Factual Report of GBRR 2004 by Jim Desmond


GBR 2004 was widely acclaimed as the best yet. The spirit and support shown by all the teams throughout the weekend was magnificent and the racing was the closest we've seen. And for the first time we saw fancy dress in the race - is the Green Belt ready for this? They done great, and I believe it is. Good on them!


The overall winners were Flanders Running Club from Belgium in 22hrs 12mins 17secs with a comfortable margin of 54mins over Ranelagh Greyhounds, who themselves beat West 4 Wombats by 10mins. The time of Flanders was well down on previous years but this was partially accounted for by a navigation error on stage 3 that cost them approximately half an hour. They were however a very talented group of athletes with a superb attitude who made a lots of friends throughout the weekend. The also remarkably managed to navigate the London traffic to make all their starts in good time, which is something some home-grown teams struggle to achieve. Flanders also won the new category of King of the Mountains for the best cumulative performance on the 4 hilliest stages.


In the Ladies category Serpentine Ladies successfully defended their title and finished 14th overall in 25hrs 53mins 4secs in the second fastest time for the race (South London Harriers Ladies set the record of 25hs 25min 10sec in 2002. Second were Ranelagh Lassies 54 minutes behind and West 4 waifs in third. Not surprisingly Serpentine also collected the inaugural Queen of the Mountains title.


Millennium Group reclaimed the Veterans title from Ranelagh with a time of 23hrs 56mins 56secs finishing a very strong 5th overall. Stragglers Vets managed to get the host club on the honours list with a creditable second in this category finishing 7th overall. Bev Ali's Ranelagh Bloodhounds were yet again one of the most popular teams of the race and they successfully defended their coveted toilet prize as the for being the last team to complete the course although they were 20 minutes quicker than last year.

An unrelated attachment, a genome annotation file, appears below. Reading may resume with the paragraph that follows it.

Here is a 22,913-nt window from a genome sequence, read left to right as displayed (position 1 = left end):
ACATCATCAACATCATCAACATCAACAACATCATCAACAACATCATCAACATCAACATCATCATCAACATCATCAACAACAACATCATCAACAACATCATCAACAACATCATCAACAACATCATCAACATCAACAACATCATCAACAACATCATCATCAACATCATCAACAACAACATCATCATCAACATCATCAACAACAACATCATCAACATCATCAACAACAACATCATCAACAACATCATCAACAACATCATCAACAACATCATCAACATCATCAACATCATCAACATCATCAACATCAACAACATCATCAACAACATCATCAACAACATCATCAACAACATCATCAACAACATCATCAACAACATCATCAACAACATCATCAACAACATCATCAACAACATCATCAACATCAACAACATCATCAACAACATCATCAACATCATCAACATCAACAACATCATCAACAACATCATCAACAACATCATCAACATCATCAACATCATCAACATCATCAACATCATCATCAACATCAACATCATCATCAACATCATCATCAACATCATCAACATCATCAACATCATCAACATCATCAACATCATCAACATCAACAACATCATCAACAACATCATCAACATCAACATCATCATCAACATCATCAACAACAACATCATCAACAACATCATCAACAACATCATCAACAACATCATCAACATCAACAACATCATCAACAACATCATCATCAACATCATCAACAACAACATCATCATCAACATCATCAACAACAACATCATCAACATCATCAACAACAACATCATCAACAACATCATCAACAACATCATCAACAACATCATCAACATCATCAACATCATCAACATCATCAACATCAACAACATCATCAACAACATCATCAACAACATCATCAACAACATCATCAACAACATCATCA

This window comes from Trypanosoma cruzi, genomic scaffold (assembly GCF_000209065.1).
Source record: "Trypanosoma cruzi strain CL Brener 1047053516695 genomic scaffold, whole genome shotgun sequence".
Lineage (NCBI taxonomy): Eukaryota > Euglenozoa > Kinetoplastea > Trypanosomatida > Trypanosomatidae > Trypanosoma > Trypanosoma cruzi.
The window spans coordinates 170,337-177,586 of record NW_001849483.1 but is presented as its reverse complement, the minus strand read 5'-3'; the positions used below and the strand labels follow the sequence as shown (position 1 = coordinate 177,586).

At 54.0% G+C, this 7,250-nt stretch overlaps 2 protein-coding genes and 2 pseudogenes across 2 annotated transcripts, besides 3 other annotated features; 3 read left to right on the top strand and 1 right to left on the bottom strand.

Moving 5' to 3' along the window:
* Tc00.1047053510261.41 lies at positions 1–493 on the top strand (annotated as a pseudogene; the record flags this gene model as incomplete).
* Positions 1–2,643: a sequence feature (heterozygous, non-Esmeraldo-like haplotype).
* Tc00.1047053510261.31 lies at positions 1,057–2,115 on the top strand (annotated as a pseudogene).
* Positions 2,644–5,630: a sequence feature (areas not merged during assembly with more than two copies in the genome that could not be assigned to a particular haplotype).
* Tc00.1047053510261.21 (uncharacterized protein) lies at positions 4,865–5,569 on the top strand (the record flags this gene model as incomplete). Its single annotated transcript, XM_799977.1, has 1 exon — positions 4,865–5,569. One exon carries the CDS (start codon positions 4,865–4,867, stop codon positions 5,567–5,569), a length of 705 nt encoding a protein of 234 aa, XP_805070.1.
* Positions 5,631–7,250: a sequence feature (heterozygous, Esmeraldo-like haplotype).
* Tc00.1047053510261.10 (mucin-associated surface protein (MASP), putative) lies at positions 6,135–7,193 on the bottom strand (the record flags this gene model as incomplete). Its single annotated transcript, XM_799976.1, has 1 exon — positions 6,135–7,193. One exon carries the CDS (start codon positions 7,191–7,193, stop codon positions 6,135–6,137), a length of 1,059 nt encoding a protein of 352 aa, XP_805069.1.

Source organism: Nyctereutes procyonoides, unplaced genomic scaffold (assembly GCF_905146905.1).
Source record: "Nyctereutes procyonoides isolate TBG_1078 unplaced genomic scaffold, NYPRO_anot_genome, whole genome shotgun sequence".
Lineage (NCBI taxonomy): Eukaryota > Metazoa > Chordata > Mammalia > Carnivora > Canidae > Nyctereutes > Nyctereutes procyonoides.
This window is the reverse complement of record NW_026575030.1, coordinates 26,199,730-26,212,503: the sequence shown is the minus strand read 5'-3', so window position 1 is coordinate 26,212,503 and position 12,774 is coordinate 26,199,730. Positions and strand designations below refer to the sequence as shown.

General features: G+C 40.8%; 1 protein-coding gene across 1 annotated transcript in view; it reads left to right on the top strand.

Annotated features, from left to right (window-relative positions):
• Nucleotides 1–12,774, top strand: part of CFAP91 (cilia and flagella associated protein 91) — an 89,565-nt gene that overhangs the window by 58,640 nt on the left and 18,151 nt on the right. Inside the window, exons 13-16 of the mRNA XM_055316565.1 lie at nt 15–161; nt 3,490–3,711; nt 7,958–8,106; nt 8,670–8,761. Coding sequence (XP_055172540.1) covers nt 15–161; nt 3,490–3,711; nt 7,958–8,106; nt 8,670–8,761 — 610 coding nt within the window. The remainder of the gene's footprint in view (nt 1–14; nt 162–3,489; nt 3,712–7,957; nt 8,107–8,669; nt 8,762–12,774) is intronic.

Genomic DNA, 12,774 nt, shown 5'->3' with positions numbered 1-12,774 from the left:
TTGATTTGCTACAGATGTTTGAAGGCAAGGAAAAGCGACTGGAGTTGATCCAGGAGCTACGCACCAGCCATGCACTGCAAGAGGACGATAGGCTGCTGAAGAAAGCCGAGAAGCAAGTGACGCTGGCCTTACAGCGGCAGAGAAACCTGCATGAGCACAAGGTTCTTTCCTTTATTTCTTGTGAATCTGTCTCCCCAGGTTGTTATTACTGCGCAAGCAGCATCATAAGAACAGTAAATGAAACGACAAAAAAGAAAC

The race this year was characterised by the fact that no single club dominated as had happened in previous years. This made for very exciting racing with many changes in lead. The men's stage wins were shared amongst 7 clubs – Don Anderson’s New Malden Occasionals and Tony Hopkins West 4 had 5 wins each, Flanders 4, Dulwich 3, Frontrunners, Ranelagh and Serpentine won 1 each. Serpentine achieved greater dominance in the Ladies event with 11 wins, followed by Ranelagh with 4, New Malden Occasionals 2, Frontrunners  2 and Stragglers with a single stage.


The race saw some hugely impressive individual performances. Conditions were conducive to fast running with the temperature cool and little wind, but the recent wet weather made some of the off-road sections very difficult under-foot. Despite this 3 mens and 8 ladies stage records were broken.


It's a very difficult task to pick out the top performers of the race when there were so many, but there were a few that are especially worthy of highlighting. Barbara Yff of Serpentine produced two of the finest GBR runs in the history of the race. Fresh from her 29th place in London Marathon (2hrs 48mins) she finished 3rd overall on the two toughest stages of the whole race - 4 and 14 - beating some very good men by quite a margin. Not surprisingly she set a new record in each that I suspect will stand for a long time. Elinor Rest from Serpentine also achieved the same feat of 2 stage wins in new records by winning 3 and 13, and she now has 5 GBR wins in total putting her joint second in the overall list.